Carn Fadryn is an Iron Age fort on the hill of the same name. The first period of the Carn Fadryn fortification dates to about 300 BC, when the top of the hill was fortified. Around 100 BC the area of the hillfort was enlarged towards the north. The third hillfort erected on Carn Fadryn was mentioned in 1188 by the chronicler Gerald of Wales, as the newly built “castle of Owain’s sons”. He considered the stronghold to be extraordinary, because by that time the local rulers used mainly timber and earth strongholds. Carn Fadryn was the center of power of the Welsh princes in the restless period after the death of Owain Gwynedd in 1170 and one of the centers in the later partitions between his sons.
The hillfort from the first phase closed the fortifications with an area of approximately 4.8 ha with two gates, one on the north side and one on the south side. Fort of the second phase closed a much larger area, including a hillfort from the first phase with an additional area to the north and south, a total of about 10.7 ha. The entrances were placed again in the north and south. Inside the castle there were many stone buildings, some of them shaped on the plan of the circle, some rectangular and irregular. Some of them had fenced courtyards or gardens.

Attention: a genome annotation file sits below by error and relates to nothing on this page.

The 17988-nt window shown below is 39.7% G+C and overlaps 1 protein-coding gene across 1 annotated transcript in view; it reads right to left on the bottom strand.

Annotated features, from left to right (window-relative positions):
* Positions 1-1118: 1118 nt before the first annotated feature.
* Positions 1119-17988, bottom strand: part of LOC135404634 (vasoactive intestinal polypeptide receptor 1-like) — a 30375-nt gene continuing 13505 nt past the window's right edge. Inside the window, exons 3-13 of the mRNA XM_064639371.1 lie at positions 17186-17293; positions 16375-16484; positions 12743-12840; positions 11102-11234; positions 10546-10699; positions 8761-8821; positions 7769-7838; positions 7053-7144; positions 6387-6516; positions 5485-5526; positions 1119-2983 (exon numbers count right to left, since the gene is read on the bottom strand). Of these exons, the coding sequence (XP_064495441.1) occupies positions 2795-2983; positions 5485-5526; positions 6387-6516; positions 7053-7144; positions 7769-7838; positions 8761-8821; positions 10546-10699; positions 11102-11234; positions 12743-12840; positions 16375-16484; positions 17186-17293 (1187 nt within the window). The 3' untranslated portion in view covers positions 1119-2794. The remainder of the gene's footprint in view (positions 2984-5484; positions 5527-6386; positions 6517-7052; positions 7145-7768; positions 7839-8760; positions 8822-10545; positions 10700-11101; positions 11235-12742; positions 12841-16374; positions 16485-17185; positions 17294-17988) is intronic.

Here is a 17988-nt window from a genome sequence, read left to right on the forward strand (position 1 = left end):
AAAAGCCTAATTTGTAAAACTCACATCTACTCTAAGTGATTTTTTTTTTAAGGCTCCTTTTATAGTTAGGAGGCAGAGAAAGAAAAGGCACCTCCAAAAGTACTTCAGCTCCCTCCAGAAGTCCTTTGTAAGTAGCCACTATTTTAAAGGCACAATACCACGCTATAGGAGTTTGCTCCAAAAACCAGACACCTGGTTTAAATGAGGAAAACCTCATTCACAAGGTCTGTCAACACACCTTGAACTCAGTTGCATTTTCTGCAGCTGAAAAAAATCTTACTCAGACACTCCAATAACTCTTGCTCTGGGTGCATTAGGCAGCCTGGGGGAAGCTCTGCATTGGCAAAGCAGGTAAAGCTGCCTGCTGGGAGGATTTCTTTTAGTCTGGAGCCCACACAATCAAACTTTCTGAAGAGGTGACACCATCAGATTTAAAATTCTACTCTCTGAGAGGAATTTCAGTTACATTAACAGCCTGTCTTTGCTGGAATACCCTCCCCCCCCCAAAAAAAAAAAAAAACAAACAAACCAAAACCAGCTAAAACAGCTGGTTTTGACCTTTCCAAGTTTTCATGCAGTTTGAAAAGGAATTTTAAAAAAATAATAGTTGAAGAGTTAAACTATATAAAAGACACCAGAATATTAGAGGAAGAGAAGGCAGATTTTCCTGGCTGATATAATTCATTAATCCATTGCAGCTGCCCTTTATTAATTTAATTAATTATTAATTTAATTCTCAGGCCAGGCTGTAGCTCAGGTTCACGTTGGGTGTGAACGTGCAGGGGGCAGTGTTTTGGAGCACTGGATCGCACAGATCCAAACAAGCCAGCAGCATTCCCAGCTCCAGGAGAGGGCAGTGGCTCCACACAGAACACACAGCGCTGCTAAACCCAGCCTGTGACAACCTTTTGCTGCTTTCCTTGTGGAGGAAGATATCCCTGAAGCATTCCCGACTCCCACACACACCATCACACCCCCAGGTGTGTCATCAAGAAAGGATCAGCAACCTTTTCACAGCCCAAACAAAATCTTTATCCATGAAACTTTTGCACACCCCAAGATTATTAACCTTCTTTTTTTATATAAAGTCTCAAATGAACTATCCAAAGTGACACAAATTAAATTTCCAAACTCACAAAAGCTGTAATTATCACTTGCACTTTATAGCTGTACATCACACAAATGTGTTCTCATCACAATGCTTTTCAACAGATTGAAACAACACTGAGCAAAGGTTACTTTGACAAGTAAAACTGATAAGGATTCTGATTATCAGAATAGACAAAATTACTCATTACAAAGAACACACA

A medieval hillfort or castle occupied the highest part of the hill, on the verge of a steep slope on the western side. There, a narrow platform of rocks was used as a ready mound (motte), along the edges of which there were stone perimeter walls.
The ruins of the castle consist of a narrow circle of not bound with mortar stones, forming a perimeter below the rocky hilly peak. There are no traces of internal buildings. It was quite a primitive and simple building, more like Darkk Age hillfort than medieval castle.
Davis P.R., Castles of the Welsh Princes, Talybont 2011.
Salter M., The castles of North Wales, Malvern 1997.
Website coflein.gov.uk, Carn Fadryn.
Website gatehouse-gazetteer.info Carn Fadryn.